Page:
Recognizing OSH as the fifth pillar of human rights will have major implications for businesses, international trade agreements, and governments. The 1998 declaration is the point of reference for many private and multi-stakeholder forms of labor regulation. This includes the UN’s Global Compact (a nonbinding instrument with more than 16,000 company signatories), the Guiding Principles on Business and Human Rights (which outlines the corporate responsibility to respect human rights), transnational company agreements, and many codes of conduct by multinationals along global supply chains.

Most trade agreements also take the ILO 1998 Declaration as the foundation of their labor rights provisions. The ILO has said the declaration should not unintentionally affect the rights and obligations of one of its members in relation to existing trade and investment agreements between states. But many new trade agreements may include a legally binding labor provision of a safe and healthy working environment.

For governments, therefore, the pressure is on. Although the 1998 declaration only asked member states to “respect, promote and realize” the fundamental principles, a huge wave of ratifications followed. For example, the Minimum Age Convention had been ratified only by 58 countries by 1997. Today that number has risen to 175. Other labor standards identified as fundamental, such as the Forced Labour Convention, have now been ratified by 179 member states, and the Worst Forms of Child Labour Convention has universal ratification by the 187 member nations of the ILO. We are likely to see the same response now that OSH is a fundamental principle, especially since even in the European Union, many countries have not ratified key OSH labor standards.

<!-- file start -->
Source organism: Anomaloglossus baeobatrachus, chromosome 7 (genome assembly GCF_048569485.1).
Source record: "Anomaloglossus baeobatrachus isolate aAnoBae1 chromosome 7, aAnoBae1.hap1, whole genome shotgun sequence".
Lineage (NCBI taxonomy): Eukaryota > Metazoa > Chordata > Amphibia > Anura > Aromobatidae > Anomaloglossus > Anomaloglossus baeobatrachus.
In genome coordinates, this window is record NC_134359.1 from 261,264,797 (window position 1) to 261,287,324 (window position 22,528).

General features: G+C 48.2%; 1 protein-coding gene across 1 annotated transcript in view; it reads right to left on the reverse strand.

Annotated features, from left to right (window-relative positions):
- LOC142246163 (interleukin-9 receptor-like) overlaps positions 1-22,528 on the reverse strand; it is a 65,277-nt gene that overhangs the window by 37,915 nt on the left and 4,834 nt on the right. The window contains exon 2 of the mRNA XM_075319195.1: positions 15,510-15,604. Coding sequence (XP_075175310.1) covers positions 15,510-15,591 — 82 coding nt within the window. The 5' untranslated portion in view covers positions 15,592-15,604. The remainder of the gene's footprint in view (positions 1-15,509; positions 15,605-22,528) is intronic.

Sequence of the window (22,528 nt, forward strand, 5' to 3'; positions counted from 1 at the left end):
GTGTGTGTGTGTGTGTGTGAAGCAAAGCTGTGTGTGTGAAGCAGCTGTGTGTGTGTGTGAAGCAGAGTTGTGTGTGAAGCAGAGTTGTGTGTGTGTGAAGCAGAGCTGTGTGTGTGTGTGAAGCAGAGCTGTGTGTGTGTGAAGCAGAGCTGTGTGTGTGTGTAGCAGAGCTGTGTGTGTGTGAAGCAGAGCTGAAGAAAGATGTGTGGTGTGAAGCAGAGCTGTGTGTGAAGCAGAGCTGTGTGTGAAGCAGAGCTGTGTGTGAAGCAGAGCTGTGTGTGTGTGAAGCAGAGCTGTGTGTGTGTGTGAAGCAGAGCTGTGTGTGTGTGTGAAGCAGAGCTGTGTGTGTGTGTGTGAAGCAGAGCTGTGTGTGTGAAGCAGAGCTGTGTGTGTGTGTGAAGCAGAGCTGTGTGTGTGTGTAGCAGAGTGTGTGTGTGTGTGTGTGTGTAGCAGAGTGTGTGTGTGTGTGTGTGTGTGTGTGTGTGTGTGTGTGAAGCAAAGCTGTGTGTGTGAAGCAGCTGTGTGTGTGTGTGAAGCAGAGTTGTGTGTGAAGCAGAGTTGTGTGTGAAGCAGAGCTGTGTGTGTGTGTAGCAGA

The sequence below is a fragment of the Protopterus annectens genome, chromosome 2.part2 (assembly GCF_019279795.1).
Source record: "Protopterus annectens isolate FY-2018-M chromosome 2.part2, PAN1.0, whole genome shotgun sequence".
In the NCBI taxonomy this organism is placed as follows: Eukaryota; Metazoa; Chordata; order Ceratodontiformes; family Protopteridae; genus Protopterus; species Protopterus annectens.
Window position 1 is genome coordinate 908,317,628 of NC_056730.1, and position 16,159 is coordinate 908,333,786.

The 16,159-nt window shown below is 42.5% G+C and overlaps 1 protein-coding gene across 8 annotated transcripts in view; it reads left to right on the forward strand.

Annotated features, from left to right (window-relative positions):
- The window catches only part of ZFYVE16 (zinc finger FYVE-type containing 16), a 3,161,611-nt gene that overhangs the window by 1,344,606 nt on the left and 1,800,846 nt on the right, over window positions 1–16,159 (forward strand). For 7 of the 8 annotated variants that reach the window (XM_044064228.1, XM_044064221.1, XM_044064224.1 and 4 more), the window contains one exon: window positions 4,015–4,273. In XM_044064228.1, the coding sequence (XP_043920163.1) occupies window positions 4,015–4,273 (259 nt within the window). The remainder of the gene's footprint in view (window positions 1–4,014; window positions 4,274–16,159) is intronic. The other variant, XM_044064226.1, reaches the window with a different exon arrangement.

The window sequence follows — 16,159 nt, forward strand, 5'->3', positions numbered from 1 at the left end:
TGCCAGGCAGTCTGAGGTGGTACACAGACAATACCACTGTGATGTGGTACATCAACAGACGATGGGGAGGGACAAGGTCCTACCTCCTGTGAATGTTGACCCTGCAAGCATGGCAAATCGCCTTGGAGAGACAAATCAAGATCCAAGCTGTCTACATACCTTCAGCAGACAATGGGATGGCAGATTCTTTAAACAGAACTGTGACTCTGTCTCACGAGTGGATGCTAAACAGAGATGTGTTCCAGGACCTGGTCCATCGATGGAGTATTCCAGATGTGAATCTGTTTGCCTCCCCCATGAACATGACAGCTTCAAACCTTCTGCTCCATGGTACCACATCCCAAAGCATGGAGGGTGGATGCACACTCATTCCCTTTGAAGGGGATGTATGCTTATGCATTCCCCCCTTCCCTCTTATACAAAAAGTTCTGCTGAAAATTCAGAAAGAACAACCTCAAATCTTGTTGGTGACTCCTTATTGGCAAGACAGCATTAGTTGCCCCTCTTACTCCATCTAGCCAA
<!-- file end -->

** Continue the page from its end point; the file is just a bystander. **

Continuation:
A vital first step

Recognizing a safe and healthy work environment as a human right is a first step, but not an end in itself. In an era of governments promoting the use of cheap labor to compete for investment, states could implement these labor standards as a form of “social camouflage” to reduce criticism from the international community, while failing to actually enforce their provisions. Similarly, while OSH might become a pillar of the private regulation of labor standards, using this model alone to ensure a minimum level for labor standards has proved to be woefully inadequate in the past.

Concerted action by the international community is therefore needed. The decision taken by the ILO speaks volumes for its continued relevance. This move stands as a strong commitment by workers, employers, and governments to recognize that they can do much more to ensure safety and health at work, and help prevent the deaths and injuries of millions across the globe.The Conversation

This article is republished from The Conversation under a Creative Commons license. Read the original article.

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About The Author

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Huw Thomas

Huw Thomas is an assistant professor of employment relations in the College of Business at University College Dublin.